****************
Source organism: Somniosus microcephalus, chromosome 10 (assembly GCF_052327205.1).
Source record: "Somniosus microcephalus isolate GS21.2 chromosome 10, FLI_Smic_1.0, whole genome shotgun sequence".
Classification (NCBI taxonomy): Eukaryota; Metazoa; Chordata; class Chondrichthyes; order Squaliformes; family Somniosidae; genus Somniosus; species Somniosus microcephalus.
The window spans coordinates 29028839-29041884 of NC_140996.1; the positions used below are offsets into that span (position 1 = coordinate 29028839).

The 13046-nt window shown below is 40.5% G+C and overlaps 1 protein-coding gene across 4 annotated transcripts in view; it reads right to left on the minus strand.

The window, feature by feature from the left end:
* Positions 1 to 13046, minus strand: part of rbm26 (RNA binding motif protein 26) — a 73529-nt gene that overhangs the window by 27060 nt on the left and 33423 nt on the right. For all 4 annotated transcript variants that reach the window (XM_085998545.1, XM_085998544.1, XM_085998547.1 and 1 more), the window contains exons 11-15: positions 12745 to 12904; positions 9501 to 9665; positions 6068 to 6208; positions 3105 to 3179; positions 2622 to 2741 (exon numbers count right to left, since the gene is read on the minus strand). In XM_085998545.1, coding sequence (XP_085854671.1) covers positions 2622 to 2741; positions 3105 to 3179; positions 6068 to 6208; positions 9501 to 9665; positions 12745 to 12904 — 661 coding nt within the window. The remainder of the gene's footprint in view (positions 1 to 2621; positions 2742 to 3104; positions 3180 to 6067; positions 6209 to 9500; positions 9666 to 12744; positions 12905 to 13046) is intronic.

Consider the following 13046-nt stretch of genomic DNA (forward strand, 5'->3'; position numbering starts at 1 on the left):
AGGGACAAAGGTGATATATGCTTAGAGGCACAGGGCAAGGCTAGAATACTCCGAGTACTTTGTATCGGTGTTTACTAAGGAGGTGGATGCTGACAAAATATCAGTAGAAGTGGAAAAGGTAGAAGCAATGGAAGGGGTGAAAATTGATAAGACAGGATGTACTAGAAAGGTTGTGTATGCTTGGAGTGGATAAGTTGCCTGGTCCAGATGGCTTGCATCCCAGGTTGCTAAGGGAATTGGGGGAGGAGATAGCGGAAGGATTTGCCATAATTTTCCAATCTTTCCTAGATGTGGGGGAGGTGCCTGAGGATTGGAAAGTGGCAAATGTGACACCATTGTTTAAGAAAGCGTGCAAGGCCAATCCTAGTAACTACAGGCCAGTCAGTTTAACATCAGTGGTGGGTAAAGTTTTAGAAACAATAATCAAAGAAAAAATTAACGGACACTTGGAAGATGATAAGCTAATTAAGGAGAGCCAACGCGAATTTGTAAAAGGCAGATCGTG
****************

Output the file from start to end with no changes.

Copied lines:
Source organism: Somniosus microcephalus, chromosome 10 (assembly GCF_052327205.1).
Source record: "Somniosus microcephalus isolate GS21.2 chromosome 10, FLI_Smic_1.0, whole genome shotgun sequence".
Classification (NCBI taxonomy): Eukaryota; Metazoa; Chordata; class Chondrichthyes; order Squaliformes; family Somniosidae; genus Somniosus; species Somniosus microcephalus.
The window spans coordinates 29028839-29041884 of NC_140996.1; the positions used below are offsets into that span (position 1 = coordinate 29028839).

The 13046-nt window shown below is 40.5% G+C and overlaps 1 protein-coding gene across 4 annotated transcripts in view; it reads right to left on the minus strand.

The window, feature by feature from the left end:
* Positions 1 to 13046, minus strand: part of rbm26 (RNA binding motif protein 26) — a 73529-nt gene that overhangs the window by 27060 nt on the left and 33423 nt on the right. For all 4 annotated transcript variants that reach the window (XM_085998545.1, XM_085998544.1, XM_085998547.1 and 1 more), the window contains exons 11-15: positions 12745 to 12904; positions 9501 to 9665; positions 6068 to 6208; positions 3105 to 3179; positions 2622 to 2741 (exon numbers count right to left, since the gene is read on the minus strand). In XM_085998545.1, coding sequence (XP_085854671.1) covers positions 2622 to 2741; positions 3105 to 3179; positions 6068 to 6208; positions 9501 to 9665; positions 12745 to 12904 — 661 coding nt within the window. The remainder of the gene's footprint in view (positions 1 to 2621; positions 2742 to 3104; positions 3180 to 6067; positions 6209 to 9500; positions 9666 to 12744; positions 12905 to 13046) is intronic.

Consider the following 13046-nt stretch of genomic DNA (forward strand, 5'->3'; position numbering starts at 1 on the left):
AGGGACAAAGGTGATATATGCTTAGAGGCACAGGGCAAGGCTAGAATACTCCGAGTACTTTGTATCGGTGTTTACTAAGGAGGTGGATGCTGACAAAATATCAGTAGAAGTGGAAAAGGTAGAAGCAATGGAAGGGGTGAAAATTGATAAGACAGGATGTACTAGAAAGGTTGTGTATGCTTGGAGTGGATAAGTTGCCTGGTCCAGATGGCTTGCATCCCAGGTTGCTAAGGGAATTGGGGGAGGAGATAGCGGAAGGATTTGCCATAATTTTCCAATCTTTCCTAGATGTGGGGGAGGTGCCTGAGGATTGGAAAGTGGCAAATGTGACACCATTGTTTAAGAAAGCGTGCAAGGCCAATCCTAGTAACTACAGGCCAGTCAGTTTAACATCAGTGGTGGGTAAAGTTTTAGAAACAATAATCAAAGAAAAAATTAACGGACACTTGGAAGATGATAAGCTAATTAAGGAGAGCCAACGCGAATTTGTAAAAGGCAGATCGTG